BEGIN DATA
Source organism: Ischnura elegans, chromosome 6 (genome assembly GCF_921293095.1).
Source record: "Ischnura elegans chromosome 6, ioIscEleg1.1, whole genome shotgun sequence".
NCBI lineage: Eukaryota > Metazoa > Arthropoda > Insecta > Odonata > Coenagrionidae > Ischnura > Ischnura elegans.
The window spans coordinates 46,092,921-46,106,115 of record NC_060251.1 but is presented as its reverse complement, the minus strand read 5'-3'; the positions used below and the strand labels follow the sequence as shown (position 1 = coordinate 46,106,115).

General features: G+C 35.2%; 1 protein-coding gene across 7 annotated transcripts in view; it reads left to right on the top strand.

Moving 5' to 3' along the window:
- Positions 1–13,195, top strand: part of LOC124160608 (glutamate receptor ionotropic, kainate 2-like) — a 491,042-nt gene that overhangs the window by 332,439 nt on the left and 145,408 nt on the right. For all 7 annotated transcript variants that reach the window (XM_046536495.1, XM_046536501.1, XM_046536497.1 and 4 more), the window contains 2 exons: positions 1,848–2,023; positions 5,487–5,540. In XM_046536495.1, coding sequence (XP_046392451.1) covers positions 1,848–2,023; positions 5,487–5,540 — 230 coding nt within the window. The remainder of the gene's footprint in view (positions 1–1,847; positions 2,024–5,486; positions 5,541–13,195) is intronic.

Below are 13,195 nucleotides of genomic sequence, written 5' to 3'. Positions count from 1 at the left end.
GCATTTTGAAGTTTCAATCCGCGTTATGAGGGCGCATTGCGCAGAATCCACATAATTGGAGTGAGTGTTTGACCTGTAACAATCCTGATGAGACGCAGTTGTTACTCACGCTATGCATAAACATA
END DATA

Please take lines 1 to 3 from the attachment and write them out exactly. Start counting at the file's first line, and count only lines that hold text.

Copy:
Source organism: Ischnura elegans, chromosome 6 (genome assembly GCF_921293095.1).
Source record: "Ischnura elegans chromosome 6, ioIscEleg1.1, whole genome shotgun sequence".
NCBI lineage: Eukaryota > Metazoa > Arthropoda > Insecta > Odonata > Coenagrionidae > Ischnura > Ischnura elegans.